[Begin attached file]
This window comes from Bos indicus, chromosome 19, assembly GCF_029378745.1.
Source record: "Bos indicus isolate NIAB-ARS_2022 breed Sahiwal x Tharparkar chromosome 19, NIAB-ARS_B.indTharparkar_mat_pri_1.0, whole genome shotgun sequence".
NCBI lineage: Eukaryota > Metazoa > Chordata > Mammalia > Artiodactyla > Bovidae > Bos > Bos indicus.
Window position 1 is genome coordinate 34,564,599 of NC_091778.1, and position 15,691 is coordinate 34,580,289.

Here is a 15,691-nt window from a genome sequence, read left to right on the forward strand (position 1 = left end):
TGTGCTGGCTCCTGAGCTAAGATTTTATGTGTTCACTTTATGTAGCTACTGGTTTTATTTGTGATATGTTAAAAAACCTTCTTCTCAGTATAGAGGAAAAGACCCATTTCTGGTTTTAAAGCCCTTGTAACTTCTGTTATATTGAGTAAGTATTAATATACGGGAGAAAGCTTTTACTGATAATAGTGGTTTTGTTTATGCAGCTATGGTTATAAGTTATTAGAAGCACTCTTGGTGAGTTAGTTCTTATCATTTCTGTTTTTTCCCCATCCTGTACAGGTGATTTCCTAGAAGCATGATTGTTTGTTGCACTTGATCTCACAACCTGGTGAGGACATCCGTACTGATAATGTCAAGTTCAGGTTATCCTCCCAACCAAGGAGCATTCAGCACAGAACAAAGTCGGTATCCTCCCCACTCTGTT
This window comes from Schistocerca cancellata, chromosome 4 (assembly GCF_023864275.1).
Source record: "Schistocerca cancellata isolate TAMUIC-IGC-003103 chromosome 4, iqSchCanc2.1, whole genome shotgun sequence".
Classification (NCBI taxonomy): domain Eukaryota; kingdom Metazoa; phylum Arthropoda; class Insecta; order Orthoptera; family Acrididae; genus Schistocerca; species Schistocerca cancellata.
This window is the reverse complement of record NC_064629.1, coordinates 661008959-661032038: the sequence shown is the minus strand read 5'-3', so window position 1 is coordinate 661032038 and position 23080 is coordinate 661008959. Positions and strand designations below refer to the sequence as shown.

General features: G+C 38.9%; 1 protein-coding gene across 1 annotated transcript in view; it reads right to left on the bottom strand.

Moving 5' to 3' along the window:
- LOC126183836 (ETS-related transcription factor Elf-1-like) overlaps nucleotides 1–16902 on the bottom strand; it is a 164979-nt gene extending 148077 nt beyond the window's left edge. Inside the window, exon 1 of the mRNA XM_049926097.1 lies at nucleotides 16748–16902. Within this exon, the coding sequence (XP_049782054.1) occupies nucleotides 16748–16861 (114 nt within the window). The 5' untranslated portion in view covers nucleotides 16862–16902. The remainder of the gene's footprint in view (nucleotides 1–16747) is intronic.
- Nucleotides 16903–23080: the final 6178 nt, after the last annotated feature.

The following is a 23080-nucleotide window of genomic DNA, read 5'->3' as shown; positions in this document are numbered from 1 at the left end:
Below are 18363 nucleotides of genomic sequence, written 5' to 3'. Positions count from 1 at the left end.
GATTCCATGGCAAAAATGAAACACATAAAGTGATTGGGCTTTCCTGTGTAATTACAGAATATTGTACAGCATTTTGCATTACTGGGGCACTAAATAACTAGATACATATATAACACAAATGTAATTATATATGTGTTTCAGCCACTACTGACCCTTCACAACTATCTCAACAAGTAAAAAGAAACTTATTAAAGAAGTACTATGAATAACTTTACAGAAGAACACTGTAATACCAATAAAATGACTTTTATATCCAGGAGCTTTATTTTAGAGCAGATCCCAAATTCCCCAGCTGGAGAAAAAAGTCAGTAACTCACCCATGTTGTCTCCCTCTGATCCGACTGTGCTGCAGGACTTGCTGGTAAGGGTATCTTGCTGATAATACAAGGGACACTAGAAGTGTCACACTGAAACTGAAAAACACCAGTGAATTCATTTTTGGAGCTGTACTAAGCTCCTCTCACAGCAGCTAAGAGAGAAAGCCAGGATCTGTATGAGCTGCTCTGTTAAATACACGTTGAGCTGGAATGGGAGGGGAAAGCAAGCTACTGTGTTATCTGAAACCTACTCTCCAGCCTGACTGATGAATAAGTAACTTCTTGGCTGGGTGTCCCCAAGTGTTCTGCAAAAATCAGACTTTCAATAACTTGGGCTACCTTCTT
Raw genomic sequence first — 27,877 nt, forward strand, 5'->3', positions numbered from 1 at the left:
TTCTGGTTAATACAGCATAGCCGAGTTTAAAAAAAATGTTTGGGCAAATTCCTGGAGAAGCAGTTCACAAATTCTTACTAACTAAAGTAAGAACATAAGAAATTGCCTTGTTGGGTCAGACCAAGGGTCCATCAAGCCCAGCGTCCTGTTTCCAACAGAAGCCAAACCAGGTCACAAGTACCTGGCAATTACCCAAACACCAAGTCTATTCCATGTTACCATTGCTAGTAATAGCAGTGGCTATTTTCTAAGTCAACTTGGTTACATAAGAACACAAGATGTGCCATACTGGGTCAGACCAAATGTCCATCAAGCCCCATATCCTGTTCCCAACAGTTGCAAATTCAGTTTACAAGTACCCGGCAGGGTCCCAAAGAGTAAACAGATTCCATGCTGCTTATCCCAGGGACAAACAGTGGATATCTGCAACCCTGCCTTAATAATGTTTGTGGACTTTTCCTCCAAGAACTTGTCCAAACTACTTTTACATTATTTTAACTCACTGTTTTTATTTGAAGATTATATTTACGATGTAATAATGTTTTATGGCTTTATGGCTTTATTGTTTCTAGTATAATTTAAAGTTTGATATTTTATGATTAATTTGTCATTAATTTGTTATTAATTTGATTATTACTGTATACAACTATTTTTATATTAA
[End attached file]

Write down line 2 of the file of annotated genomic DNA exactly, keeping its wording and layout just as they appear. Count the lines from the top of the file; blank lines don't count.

Source record: "Bos indicus isolate NIAB-ARS_2022 breed Sahiwal x Tharparkar chromosome 19, NIAB-ARS_B.indTharparkar_mat_pri_1.0, whole genome shotgun sequence".